Necessary Movement | Field Notes | Hudson Valley | Chronogram Magazine
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Necessary Movement 

Voices of Black Lives Matter

Last Updated: 04/02/2018 3:34 pm

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Nobody Leaves Mid-Hudson began to combat displacement during the housing market crisis, and has transitioned now to utility rates and energy policies. Lower-income families pay more for utilities because of reduced access to energy-saving home improvements, and to debts owed on missed payments and fees associated with electricity shut-offs. In 2015, Paul Kiel and Annie Waldman of the New York Times studied debt-collection lawsuits in three major American cities. "Even accounting for income, the rate of court judgments from these lawsuits was twice as high in mostly black communities as it was in mostly white ones," Kiel wrote. "Many were families who, knocked off their feet by medical bills or job loss or other problems, had simply been unable to recover."

According to Nobody Leaves Mid-Hudson, this disproportionately impacts working class communities of color in Poughkeepsie because of racially discriminatory collections practices. So they developed workshops to look at how the utilities are set up and regulations happen. "It's focused on developing an analysis of the institutions we interact with and the systems around us," Kwateng says. "There's a historical basis for the inequality we see, one that must push us to think beyond individual blame of families. This analysis of the root causes of this crisis is needed to develop solutions that address more than the immediate issues being faced."

"In a city of two square miles, you should know everyone. You should know your neighbor."—Quintin Cross

M&J Unisex Hair Studio in Hudson is not only a place to get a great haircut; it's also a meeting place where locals go to chat about the things affecting their communities. Stemming from these talks, around 2012, people collectively resolved to be more engaged, and brothers Vernon and Quintin Cross and shop owner Juwan Morrison founded the Staley B. Keith Social Justice Center (SBK). Named for the prominent teacher and community leader who held multiple public offices in Hudson, including in the local NAACP chapter, SBK is run also by Alexis Keith, Staley's daughter, who is the Vice-President and Vice-Chairman. "Our motto is help us help ourselves," says Quintin Cross, SBK's Executive Director. "We don't need a hand out. Show us the way; don't do it for us."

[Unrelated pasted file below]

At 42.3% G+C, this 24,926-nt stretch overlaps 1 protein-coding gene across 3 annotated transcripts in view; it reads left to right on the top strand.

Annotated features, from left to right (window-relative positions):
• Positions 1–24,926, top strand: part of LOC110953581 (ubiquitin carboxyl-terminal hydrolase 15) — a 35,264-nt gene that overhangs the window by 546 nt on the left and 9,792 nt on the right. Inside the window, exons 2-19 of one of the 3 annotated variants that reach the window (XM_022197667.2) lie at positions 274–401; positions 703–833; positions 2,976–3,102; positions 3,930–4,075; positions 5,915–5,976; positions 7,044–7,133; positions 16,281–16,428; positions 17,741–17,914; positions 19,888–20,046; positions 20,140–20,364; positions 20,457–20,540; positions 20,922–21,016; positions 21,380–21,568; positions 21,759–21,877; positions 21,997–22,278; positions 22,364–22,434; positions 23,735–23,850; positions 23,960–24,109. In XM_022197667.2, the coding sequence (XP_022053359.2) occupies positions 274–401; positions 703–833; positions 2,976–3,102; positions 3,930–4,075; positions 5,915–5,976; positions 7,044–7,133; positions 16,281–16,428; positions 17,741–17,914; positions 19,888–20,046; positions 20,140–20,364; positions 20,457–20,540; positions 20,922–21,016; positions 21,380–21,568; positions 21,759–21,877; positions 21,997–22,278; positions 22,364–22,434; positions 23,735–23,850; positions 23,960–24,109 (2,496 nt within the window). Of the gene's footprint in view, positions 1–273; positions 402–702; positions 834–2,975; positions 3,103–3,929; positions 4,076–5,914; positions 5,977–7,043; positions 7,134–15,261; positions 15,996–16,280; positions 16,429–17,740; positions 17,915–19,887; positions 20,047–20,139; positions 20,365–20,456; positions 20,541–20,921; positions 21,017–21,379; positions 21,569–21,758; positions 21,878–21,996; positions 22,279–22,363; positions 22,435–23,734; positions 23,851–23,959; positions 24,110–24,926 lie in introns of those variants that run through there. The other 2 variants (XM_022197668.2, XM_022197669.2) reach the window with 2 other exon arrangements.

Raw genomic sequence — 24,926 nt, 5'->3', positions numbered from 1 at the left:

Their first cause was to encourage the school board in policies that reduced PINS petitions (Persons in Need of Supervision), which they identified as a main culprit in the school-to-prison pipeline for Hudson's youth. Since then, SBK has worked to successfully support two candidates for City Council, one for the school board, and more for other boards and commissions.

Warren Street, Hudson's main thoroughfare, has seen a great transformation since 2000, but Cross says most people only think of Warren Street when they think of the city. "A block over, there's some serious poverty and socio-economic indicators that affect the city's revitalization goals," explains Cross. "We're not against the development of Warren Street, but our areas have to be developed at the same time." Cross says that it's little often acknowledged that people contributed to the upkeep of the city when no one else wanted to be there. "People of color did have businesses and owned houses and were vital to this community. People of color had churches and civic organizations and were so much a part of the tradition of the city, and that should be acknowledged and recognized." Cross maintains that rising rents and children too quickly placed in foster care or residential treatment centers creates a poverty economy that leaves Hudson's families of color with no way to rise past their circumstances.

An SBK focus is to empower black youth to resist the marginalization of their communities. Tee-quan Davis was one of the first kids in the youth advocacy program. Cross was a family friend and, three years ago, he vouched for Davis when a school fight went to court. "He started mentoring me," Davis says. "I was the youngest person around and learned everything." Davis has joined SBK for marches locally and even traveled to Albany to protest a young person's harsh sentencing. This summer, Davis again participated in the Social Justice Leadership Academy, which SBK runs in partnership with Kite's Nest, a learning resource center in Hudson. "We teach kids how to be leaders and how to be themselves," Davis says. "Everything we learn is life lessons: things that you'll need every day. We learn about laws, where you go if you need help." But Davis is quick to say how much fun the SBK and Kite's Nest summer and after school programs are: making music, creating radio and film, photography, and meeting other youth clubs. Now with his Regents diploma, Davis is embarking on a culinary career, inspired by cooking classes with Nicole LoBue from Kite's Nest. "The bond people got here—this is my second family."

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